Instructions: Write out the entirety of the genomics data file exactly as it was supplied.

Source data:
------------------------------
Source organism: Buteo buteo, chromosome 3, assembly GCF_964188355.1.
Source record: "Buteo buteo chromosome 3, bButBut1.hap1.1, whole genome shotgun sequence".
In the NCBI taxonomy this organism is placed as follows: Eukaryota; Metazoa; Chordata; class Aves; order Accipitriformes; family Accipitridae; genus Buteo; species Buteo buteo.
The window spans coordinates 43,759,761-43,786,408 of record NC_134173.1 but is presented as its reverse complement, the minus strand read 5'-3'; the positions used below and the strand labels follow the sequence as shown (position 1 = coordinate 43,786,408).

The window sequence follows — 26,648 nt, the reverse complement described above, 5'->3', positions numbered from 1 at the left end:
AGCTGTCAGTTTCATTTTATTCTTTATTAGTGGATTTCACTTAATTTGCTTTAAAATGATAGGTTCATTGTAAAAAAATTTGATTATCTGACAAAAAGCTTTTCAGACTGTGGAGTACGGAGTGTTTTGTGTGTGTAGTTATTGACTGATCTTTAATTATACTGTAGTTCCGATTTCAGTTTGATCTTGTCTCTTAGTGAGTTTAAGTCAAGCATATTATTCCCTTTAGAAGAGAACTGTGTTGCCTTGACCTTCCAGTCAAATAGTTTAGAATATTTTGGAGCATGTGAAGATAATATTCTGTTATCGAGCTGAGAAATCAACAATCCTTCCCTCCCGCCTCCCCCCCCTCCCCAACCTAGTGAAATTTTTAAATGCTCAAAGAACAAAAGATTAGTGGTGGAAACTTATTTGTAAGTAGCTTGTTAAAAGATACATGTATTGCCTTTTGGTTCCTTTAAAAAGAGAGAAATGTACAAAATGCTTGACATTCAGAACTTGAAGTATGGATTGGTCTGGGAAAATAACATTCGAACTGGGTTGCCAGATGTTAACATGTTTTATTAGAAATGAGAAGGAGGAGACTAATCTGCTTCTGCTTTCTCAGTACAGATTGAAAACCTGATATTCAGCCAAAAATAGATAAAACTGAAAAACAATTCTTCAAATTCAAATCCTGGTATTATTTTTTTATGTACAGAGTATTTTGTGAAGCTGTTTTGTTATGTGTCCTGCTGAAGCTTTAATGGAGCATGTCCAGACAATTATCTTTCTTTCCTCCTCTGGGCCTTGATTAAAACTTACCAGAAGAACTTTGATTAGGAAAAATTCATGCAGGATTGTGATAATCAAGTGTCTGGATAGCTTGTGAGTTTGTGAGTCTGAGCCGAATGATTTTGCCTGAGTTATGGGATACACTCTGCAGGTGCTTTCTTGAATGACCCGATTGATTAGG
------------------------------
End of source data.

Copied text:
Source organism: Buteo buteo, chromosome 3, assembly GCF_964188355.1.
Source record: "Buteo buteo chromosome 3, bButBut1.hap1.1, whole genome shotgun sequence".
In the NCBI taxonomy this organism is placed as follows: Eukaryota; Metazoa; Chordata; class Aves; order Accipitriformes; family Accipitridae; genus Buteo; species Buteo buteo.
The window spans coordinates 43,759,761-43,786,408 of record NC_134173.1 but is presented as its reverse complement, the minus strand read 5'-3'; the positions used below and the strand labels follow the sequence as shown (position 1 = coordinate 43,786,408).

The window sequence follows — 26,648 nt, the reverse complement described above, 5'->3', positions numbered from 1 at the left end:
AGCTGTCAGTTTCATTTTATTCTTTATTAGTGGATTTCACTTAATTTGCTTTAAAATGATAGGTTCATTGTAAAAAAATTTGATTATCTGACAAAAAGCTTTTCAGACTGTGGAGTACGGAGTGTTTTGTGTGTGTAGTTATTGACTGATCTTTAATTATACTGTAGTTCCGATTTCAGTTTGATCTTGTCTCTTAGTGAGTTTAAGTCAAGCATATTATTCCCTTTAGAAGAGAACTGTGTTGCCTTGACCTTCCAGTCAAATAGTTTAGAATATTTTGGAGCATGTGAAGATAATATTCTGTTATCGAGCTGAGAAATCAACAATCCTTCCCTCCCGCCTCCCCCCCCTCCCCAACCTAGTGAAATTTTTAAATGCTCAAAGAACAAAAGATTAGTGGTGGAAACTTATTTGTAAGTAGCTTGTTAAAAGATACATGTATTGCCTTTTGGTTCCTTTAAAAAGAGAGAAATGTACAAAATGCTTGACATTCAGAACTTGAAGTATGGATTGGTCTGGGAAAATAACATTCGAACTGGGTTGCCAGATGTTAACATGTTTTATTAGAAATGAGAAGGAGGAGACTAATCTGCTTCTGCTTTCTCAGTACAGATTGAAAACCTGATATTCAGCCAAAAATAGATAAAACTGAAAAACAATTCTTCAAATTCAAATCCTGGTATTATTTTTTTATGTACAGAGTATTTTGTGAAGCTGTTTTGTTATGTGTCCTGCTGAAGCTTTAATGGAGCATGTCCAGACAATTATCTTTCTTTCCTCCTCTGGGCCTTGATTAAAACTTACCAGAAGAACTTTGATTAGGAAAAATTCATGCAGGATTGTGATAATCAAGTGTCTGGATAGCTTGTGAGTTTGTGAGTCTGAGCCGAATGATTTTGCCTGAGTTATGGGATACACTCTGCAGGTGCTTTCTTGAATGACCCGATTGATTAGG